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New income tax rules for employer-provided meals, lodging

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Kayla Parkey delivers a harvest meal to her husband Ricky Parkey during cotton harvest near Olton, Texas. IRS adopts new regulations regarding tax deductibility of employer-provided meals and lodging.
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outlook-logo-21-perry.jpgIn late September 2020, the IRS adopted new regulations concerning the tax deductibility of employer-provided meals and lodging. These rules also apply to farmers and ranchers who provide these meals and/or lodging for their employees. This article provides an explanation of these regulations and how they apply to the farm or ranch business. 

Meals provided to the employee on the employer’s premises (the place of work) and provided for the employer’s convenience are excluded from the employee’s income. The rules state that the employee cannot be given the option of receiving additional pay in lieu of meals. In most situations, the employer can deduct one-half of the cost of employer-provided meals for 2020 through 2025 (these expenses become nondeductible Jan. 1, 2026) and the value of the meal is not included in the employee’s compensation. 

Meals provided for the employer’s convenience include having the employees available to take emergency calls during the meal break or where meal breaks are short (less than an hour). An example of when a shortened meal break may occur is when severe weather conditions (such as a hurricane) threaten the harvest of crops and it is necessary to get the crop out of the field before the storm arrives.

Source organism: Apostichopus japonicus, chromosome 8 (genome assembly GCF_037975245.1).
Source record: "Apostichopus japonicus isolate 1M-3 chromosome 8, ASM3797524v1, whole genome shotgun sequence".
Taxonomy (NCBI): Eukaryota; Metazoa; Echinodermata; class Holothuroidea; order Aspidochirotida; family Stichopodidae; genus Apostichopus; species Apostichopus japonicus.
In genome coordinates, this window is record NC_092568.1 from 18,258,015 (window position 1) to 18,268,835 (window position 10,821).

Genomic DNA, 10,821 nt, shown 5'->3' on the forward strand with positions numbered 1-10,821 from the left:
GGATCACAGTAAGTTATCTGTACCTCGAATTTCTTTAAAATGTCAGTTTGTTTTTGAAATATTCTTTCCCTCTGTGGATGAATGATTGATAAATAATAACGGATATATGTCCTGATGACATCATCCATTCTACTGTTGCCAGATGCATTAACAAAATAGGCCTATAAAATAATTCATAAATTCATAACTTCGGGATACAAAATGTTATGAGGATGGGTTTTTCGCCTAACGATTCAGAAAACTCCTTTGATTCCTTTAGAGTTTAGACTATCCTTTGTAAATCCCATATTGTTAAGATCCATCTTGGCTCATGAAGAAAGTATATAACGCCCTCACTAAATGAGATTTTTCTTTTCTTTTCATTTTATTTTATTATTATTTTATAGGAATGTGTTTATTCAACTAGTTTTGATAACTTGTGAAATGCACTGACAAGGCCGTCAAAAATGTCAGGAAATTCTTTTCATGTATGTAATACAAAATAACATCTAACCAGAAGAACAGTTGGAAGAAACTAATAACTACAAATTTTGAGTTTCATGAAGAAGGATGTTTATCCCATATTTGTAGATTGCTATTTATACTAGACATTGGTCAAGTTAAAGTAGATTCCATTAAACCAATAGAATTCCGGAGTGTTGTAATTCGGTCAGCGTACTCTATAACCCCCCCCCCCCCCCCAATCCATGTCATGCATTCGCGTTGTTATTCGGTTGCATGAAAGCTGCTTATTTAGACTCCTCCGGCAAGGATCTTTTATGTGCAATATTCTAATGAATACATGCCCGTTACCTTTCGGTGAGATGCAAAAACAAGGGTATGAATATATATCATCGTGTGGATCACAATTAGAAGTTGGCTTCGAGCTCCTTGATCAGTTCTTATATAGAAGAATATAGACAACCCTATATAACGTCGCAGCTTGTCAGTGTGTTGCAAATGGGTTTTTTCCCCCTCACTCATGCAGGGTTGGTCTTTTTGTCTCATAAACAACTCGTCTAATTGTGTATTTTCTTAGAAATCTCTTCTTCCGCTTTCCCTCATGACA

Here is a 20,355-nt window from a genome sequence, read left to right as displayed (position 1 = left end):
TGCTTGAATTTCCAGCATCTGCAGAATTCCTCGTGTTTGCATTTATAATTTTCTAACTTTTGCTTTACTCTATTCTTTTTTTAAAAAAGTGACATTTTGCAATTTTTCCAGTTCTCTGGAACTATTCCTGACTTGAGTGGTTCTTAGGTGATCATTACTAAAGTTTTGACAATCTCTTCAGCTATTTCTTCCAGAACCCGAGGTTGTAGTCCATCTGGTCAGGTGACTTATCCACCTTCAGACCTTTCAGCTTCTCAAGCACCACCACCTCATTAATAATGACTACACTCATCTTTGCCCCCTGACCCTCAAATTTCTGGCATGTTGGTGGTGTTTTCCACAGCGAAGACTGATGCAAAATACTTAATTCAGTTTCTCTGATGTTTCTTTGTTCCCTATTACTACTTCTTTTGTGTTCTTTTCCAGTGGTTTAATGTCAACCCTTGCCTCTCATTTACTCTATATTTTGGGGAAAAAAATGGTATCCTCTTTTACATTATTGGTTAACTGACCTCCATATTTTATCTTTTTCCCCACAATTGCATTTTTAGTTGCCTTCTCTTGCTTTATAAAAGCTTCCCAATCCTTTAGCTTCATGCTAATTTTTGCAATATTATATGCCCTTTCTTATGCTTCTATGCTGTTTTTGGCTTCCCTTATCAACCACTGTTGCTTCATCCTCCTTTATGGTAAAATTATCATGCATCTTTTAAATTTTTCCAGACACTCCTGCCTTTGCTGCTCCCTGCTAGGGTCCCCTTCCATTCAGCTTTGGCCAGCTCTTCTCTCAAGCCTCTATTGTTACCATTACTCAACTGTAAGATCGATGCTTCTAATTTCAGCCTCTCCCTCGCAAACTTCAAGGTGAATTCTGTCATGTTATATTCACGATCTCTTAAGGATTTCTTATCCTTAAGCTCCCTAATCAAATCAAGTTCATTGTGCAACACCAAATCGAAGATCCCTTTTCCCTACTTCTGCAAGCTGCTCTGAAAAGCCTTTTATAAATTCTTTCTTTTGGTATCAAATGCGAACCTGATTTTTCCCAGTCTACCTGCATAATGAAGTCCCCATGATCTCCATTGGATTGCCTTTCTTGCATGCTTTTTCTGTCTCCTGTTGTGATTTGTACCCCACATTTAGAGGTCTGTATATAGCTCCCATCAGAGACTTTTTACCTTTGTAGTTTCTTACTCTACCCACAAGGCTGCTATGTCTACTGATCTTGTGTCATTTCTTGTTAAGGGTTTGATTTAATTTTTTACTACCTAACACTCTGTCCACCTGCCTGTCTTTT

Another situation is where eating facilities are not near to the worksite and it is not reasonable for the employee to have sufficient travel time to and from the eating facility and eat a timely meal. This is often the case where the field (workplace) and the eating facility are separated by a large distance as often is the case in rural areas. 

In some situations, meal expenses may be 100% deductible by the employer but included in the employee's compensation. This occurs when meals are provided for all employees on the business premises and the cost is not a de minimis fringe benefit. As long as the meal is not considered lavish or extravagant and the expense is included in the employee’s income, the employer can deduct all the cost. 

Lodging or housing may be provided to an employee as a requirement of employment. You furnish the lodging to your employee for your convenience if you do this for a substantial business reason other than to provide the employee with additional pay. Some reasons could be: if it is necessary that the employee be located on the farm to provide security for machinery and equipment or products being stored, to take care of livestock, or respond to emergencies. The employer can deduct these expenses if (1) the housing is furnished on the business premises, (2) it is for the employer’s convenience, and (3) the employee must accept the housing as an employment condition. 

The cost of utilities such as water, electricity, and gas may be deducted by the employer if these services are required to make the premises livable. The employer must contract for and pay for these utilities in order to be able to deduct the cost. If the employee contracts for and pays for them, the employer cannot deduct the expense. Telephone and television service will not be deductible by the employer as these are not needed to make the house livable. 

Be sure to consult with your tax advisor to obtain additional information about the new rules that apply to meals and lodging provided by the employer. It is important to know when the expense is 100% deductible for the employer and is included in the employee's income versus when the employer can deduct one-half of the expense and it is not included in the employee’s income. In addition, the Farmer’s Tax Guide, IRS Publication 225 for completing 2020 returns, contains useful income tax information for farmers and ranchers. To read the final regulations, use the following link or search for IR 2020-225.  

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Source: is Oklahoma State University and Texas A&M University, which is solely responsible for the information provided and is wholly owned by the source. Informa Business Media and all its subsidiaries are not responsible for any of the content contained in this information asset.
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